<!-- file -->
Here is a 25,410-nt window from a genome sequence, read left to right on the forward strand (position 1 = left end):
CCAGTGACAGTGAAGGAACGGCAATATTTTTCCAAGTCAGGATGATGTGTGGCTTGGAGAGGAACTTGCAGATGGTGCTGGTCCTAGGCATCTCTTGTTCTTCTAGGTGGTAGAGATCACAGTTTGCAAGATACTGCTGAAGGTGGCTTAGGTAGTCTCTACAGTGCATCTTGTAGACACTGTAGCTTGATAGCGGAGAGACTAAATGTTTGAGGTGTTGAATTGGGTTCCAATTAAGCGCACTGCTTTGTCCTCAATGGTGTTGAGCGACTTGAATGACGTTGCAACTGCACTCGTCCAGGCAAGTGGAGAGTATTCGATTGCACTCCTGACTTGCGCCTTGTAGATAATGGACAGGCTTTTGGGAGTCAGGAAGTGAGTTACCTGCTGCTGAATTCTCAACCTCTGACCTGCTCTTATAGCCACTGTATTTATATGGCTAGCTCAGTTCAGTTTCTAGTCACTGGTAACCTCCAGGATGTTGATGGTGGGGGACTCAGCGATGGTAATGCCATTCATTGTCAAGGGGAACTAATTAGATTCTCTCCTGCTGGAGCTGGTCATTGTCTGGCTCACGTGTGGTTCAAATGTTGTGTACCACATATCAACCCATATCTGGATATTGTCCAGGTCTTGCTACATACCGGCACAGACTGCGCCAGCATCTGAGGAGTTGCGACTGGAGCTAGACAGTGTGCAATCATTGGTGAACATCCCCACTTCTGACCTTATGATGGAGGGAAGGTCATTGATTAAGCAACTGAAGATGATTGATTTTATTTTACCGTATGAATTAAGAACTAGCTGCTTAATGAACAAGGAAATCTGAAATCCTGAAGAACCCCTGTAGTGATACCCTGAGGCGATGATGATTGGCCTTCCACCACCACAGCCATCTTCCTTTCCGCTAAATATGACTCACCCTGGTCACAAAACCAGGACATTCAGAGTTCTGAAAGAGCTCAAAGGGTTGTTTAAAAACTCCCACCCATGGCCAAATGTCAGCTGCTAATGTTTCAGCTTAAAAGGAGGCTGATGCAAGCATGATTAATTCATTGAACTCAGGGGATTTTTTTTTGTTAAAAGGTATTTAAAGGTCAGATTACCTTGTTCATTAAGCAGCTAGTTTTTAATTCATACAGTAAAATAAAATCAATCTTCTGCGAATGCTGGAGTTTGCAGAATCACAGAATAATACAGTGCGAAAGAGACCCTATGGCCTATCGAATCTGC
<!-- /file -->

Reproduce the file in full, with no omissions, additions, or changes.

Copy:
Here is a 25,410-nt window from a genome sequence, read left to right on the forward strand (position 1 = left end):
CCAGTGACAGTGAAGGAACGGCAATATTTTTCCAAGTCAGGATGATGTGTGGCTTGGAGAGGAACTTGCAGATGGTGCTGGTCCTAGGCATCTCTTGTTCTTCTAGGTGGTAGAGATCACAGTTTGCAAGATACTGCTGAAGGTGGCTTAGGTAGTCTCTACAGTGCATCTTGTAGACACTGTAGCTTGATAGCGGAGAGACTAAATGTTTGAGGTGTTGAATTGGGTTCCAATTAAGCGCACTGCTTTGTCCTCAATGGTGTTGAGCGACTTGAATGACGTTGCAACTGCACTCGTCCAGGCAAGTGGAGAGTATTCGATTGCACTCCTGACTTGCGCCTTGTAGATAATGGACAGGCTTTTGGGAGTCAGGAAGTGAGTTACCTGCTGCTGAATTCTCAACCTCTGACCTGCTCTTATAGCCACTGTATTTATATGGCTAGCTCAGTTCAGTTTCTAGTCACTGGTAACCTCCAGGATGTTGATGGTGGGGGACTCAGCGATGGTAATGCCATTCATTGTCAAGGGGAACTAATTAGATTCTCTCCTGCTGGAGCTGGTCATTGTCTGGCTCACGTGTGGTTCAAATGTTGTGTACCACATATCAACCCATATCTGGATATTGTCCAGGTCTTGCTACATACCGGCACAGACTGCGCCAGCATCTGAGGAGTTGCGACTGGAGCTAGACAGTGTGCAATCATTGGTGAACATCCCCACTTCTGACCTTATGATGGAGGGAAGGTCATTGATTAAGCAACTGAAGATGATTGATTTTATTTTACCGTATGAATTAAGAACTAGCTGCTTAATGAACAAGGAAATCTGAAATCCTGAAGAACCCCTGTAGTGATACCCTGAGGCGATGATGATTGGCCTTCCACCACCACAGCCATCTTCCTTTCCGCTAAATATGACTCACCCTGGTCACAAAACCAGGACATTCAGAGTTCTGAAAGAGCTCAAAGGGTTGTTTAAAAACTCCCACCCATGGCCAAATGTCAGCTGCTAATGTTTCAGCTTAAAAGGAGGCTGATGCAAGCATGATTAATTCATTGAACTCAGGGGATTTTTTTTTGTTAAAAGGTATTTAAAGGTCAGATTACCTTGTTCATTAAGCAGCTAGTTTTTAATTCATACAGTAAAATAAAATCAATCTTCTGCGAATGCTGGAGTTTGCAGAATCACAGAATAATACAGTGCGAAAGAGACCCTATGGCCTATCGAATCTGC